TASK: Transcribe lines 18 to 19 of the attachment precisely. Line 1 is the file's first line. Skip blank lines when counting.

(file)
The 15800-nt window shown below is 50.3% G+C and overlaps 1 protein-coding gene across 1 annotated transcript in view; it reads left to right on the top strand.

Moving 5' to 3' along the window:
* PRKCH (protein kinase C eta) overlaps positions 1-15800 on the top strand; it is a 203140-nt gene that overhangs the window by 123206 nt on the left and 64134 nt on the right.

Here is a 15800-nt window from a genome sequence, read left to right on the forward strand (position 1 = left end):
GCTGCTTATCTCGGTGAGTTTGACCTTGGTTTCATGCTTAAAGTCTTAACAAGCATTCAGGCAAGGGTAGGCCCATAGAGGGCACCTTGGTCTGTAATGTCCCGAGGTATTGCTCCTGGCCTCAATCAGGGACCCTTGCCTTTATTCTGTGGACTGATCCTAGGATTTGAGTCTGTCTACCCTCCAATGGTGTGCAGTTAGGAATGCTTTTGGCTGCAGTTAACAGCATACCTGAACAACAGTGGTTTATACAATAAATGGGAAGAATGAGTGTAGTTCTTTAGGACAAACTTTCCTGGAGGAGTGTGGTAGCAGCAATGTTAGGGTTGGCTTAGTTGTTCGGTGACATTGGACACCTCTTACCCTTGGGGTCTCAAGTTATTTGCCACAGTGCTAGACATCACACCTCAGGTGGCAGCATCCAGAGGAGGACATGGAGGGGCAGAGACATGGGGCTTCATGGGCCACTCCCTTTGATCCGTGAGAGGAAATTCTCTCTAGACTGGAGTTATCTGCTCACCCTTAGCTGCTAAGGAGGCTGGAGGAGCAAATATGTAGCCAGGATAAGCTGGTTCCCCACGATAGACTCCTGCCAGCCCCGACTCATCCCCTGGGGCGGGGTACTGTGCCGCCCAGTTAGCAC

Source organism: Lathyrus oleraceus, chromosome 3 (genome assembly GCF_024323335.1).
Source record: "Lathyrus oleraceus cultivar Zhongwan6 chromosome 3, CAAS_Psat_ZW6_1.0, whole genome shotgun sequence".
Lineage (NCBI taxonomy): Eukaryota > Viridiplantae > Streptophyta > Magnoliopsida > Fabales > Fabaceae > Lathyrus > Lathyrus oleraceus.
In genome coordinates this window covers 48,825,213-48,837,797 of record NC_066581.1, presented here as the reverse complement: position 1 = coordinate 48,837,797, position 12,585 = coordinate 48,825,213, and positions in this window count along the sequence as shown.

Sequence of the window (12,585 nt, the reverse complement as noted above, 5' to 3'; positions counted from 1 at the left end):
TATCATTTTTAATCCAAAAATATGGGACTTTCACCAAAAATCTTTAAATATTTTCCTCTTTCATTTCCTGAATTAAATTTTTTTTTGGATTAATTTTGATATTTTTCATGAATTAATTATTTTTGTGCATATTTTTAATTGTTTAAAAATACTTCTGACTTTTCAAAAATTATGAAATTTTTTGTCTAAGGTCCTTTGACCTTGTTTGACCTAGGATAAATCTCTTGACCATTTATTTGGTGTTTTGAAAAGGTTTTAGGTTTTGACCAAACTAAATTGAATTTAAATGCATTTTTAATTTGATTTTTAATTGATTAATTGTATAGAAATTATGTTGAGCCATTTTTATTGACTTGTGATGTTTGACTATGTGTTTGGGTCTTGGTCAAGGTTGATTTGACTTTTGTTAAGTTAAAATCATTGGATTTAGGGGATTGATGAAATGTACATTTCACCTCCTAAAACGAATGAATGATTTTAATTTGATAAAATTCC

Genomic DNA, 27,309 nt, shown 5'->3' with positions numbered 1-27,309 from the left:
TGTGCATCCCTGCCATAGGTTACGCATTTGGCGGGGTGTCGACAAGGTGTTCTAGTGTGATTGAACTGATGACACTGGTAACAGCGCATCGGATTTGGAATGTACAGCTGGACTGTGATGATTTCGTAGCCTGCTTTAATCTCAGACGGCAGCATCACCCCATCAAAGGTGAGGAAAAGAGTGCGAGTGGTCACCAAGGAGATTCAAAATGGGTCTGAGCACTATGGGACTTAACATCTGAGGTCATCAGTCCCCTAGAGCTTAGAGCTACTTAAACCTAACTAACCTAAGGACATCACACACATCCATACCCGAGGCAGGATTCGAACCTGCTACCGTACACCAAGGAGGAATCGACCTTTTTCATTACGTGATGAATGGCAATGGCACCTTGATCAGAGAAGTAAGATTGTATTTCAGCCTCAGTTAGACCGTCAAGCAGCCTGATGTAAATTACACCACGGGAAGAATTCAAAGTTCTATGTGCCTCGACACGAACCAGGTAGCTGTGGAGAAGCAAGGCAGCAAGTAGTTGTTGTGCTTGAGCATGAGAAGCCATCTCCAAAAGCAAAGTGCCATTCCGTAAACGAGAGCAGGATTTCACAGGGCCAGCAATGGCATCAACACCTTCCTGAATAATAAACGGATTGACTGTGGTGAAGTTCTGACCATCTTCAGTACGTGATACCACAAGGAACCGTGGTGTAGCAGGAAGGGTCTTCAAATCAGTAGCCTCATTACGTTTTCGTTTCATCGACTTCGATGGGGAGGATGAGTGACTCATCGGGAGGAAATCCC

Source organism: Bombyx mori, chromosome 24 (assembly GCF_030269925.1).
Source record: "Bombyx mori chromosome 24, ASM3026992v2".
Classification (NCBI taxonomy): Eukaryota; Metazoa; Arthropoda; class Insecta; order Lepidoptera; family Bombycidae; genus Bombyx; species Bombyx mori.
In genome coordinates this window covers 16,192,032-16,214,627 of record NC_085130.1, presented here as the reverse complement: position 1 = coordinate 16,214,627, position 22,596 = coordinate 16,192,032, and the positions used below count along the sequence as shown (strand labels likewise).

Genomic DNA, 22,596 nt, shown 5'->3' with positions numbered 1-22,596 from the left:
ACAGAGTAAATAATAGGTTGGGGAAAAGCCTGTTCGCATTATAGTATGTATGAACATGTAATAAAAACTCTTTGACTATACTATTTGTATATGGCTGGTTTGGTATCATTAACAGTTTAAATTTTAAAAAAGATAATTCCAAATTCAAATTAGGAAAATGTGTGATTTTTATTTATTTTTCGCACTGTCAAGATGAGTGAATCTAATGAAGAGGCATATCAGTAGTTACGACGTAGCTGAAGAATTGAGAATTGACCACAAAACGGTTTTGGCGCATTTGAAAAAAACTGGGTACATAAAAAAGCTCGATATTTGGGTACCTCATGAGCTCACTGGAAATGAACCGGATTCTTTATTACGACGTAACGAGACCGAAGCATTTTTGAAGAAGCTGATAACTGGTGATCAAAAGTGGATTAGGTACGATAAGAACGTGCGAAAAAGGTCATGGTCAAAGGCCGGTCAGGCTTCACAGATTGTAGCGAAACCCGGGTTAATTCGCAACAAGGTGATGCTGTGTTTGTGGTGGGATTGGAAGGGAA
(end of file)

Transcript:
Genomic DNA, 22,596 nt, shown 5'->3' with positions numbered 1-22,596 from the left:
ACAGAGTAAATAATAGGTTGGGGAAAAGCCTGTTCGCATTATAGTATGTATGAACATGTAATAAAAACTCTTTGACTATACTATTTGTATATGGCTGGTTTGGTATCATTAACAGTTTAAATTTTAAAAAAGATAATTCCAAATTCAAATTAGGAAAATGTGTGATTTTTATTTATTTTTCGCACTGTCAAGATGAGTGAATCTAATGAAGAGGCATATCAGTAGTTACGACGTAGCTGAAGAATTGAGAATTGACCACAAAACGGTTTTGGCGCATTTGAAAAAAACTGGGTACATAAAAAAGCTCGATATTTGGGTACCTCATGAGCTCACTGGAAATGAACCGGATTCTTTATTACGACGTAACGAGACCGAAGCATTTTTGAAGAAGCTGATAACTGGTGATCAAAAGTGGATTAGGTACGATAAGAACGTGCGAAAAAGGTCATGGTCAAAGGCCGGTCAGGCTTCACAGATTGTAGCGAAACCCGGGTTAATTCGCAACAAGGTGATGCTGTGTTTGTGGTGGGATTGGAAGGGAA